I went fishing in Canada last week with a great group of guys. I was motivated to do my part on the night of our walleye feast, and after watching some YouTube videos on filleting I was sure I was ready to deliver.
The guys on YouTube make it look so easy, but filleting fish is an acquired skill and it took no time at all to cut a nice slice into my own finger.
The cut was a real gusher, but I was having too much fun with my friends. I ran inside, put on a little peroxide and a little iodine and four Band-Aids later I was back in action outside. I could deal with the cut later.
Well later turned into two days, and I wasn’t sure what kind of mess I would find when I pulled those bandages off.
This whole ordeal lent me some insight on what went on with Fed’s news conference following the Open Market Committee meeting last week. During the conference, the Fed Chairman reminded us someday the Fed would stop printing money to buy bonds and someday interest rates would go up. He told us someday wasn’t today and perhaps not even this year.
So I was surprised to see the stock and bond markets react so violently to what I perceived as a subtle reminder of the obvious during the news conference.
Immediately following those statements, the stock market sold off by roughly 5 percent, and the bond market by 2 percent, the financial market equivalent of severe thunder storm.
This market action left me wondering if I had missed something. Were these Fed programs so important even the subtle mention they would someday end should lead to a dramatic market tantrum? And if so what would happen when they actually ended sometime in the future?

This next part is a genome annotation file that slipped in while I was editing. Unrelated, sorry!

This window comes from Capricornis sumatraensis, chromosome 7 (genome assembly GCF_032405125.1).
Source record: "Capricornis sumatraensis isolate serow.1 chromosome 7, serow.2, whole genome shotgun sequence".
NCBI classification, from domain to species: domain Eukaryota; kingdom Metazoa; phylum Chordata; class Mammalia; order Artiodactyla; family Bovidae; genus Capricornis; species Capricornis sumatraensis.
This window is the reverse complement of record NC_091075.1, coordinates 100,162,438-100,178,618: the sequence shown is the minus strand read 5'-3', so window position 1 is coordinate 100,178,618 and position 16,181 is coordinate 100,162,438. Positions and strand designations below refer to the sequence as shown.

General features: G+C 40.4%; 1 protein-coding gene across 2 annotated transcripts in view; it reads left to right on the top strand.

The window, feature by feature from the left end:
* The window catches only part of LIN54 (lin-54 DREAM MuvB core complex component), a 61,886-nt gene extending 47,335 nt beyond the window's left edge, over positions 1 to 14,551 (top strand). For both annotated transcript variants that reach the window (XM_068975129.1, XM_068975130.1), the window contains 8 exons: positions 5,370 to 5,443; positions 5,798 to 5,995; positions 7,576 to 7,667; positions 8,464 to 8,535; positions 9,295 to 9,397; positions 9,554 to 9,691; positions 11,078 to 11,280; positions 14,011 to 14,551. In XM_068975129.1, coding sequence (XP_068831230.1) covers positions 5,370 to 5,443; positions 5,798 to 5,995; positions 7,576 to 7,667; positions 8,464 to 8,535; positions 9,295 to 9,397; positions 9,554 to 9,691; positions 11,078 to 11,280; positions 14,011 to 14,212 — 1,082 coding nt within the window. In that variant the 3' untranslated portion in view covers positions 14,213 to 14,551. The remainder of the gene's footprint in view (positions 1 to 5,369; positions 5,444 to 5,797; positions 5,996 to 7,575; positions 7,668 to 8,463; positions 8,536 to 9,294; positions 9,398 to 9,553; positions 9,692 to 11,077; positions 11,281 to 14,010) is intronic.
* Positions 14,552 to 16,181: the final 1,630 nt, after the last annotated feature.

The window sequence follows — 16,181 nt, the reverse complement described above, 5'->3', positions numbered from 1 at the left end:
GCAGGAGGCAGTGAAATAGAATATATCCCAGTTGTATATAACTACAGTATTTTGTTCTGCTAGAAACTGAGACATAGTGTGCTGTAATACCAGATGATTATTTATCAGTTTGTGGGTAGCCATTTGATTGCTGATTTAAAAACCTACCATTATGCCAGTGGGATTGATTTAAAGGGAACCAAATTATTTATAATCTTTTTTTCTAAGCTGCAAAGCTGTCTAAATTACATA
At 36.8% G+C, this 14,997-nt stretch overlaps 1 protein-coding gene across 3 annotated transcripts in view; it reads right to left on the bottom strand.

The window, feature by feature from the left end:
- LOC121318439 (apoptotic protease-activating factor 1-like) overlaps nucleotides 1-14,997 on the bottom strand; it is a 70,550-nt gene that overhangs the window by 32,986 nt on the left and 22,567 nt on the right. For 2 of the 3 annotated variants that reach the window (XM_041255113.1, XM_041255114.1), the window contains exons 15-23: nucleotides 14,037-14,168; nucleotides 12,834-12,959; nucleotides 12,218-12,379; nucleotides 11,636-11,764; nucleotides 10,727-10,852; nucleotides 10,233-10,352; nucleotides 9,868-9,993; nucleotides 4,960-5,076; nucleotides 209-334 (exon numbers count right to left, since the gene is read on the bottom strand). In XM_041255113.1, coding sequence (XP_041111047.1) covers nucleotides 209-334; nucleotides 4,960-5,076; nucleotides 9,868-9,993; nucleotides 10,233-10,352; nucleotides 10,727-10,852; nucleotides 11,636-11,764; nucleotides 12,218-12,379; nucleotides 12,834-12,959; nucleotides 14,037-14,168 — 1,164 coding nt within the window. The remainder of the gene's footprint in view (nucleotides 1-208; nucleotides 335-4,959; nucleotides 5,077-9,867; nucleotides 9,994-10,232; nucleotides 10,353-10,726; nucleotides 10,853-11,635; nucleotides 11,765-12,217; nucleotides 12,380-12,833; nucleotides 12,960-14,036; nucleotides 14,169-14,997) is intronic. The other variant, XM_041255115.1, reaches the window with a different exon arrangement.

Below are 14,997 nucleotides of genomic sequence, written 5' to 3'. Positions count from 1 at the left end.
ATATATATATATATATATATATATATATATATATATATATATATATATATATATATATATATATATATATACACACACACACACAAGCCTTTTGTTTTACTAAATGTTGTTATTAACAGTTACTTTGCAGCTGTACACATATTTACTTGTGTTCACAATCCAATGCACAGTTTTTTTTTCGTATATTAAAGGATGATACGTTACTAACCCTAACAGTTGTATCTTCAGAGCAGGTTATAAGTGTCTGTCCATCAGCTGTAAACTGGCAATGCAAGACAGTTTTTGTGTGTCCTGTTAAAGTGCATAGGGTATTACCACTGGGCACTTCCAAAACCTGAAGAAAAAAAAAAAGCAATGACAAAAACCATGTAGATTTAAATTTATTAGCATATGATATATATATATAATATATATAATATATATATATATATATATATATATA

The bandage on my finger led me in a different direction. Interest rates at zero and printing money to buy bonds are the macroeconomic equivalent of triage. Triage is designed to stabilize a patient until injuries can evaluated and more thoroughly treated.
The financial crisis of 2008 was the economic can be likened to a battle field level injury. Reactions to the injury such as the federal government’s 2008-09 stimulus plans and the Federal Reserve’s aggressive monetary policies of the last five years are the economic equivalent of triage.
What the Fed was really saying last Wednesday is someday it was going to pull back the bandage, someday we were “gonna have a look”.
I now view the market’s reaction as a cringe, which given my filleting I can relate to. Is our economy healing under the bandage? I think it is, but we all know how it feels when the bandage is pulled off.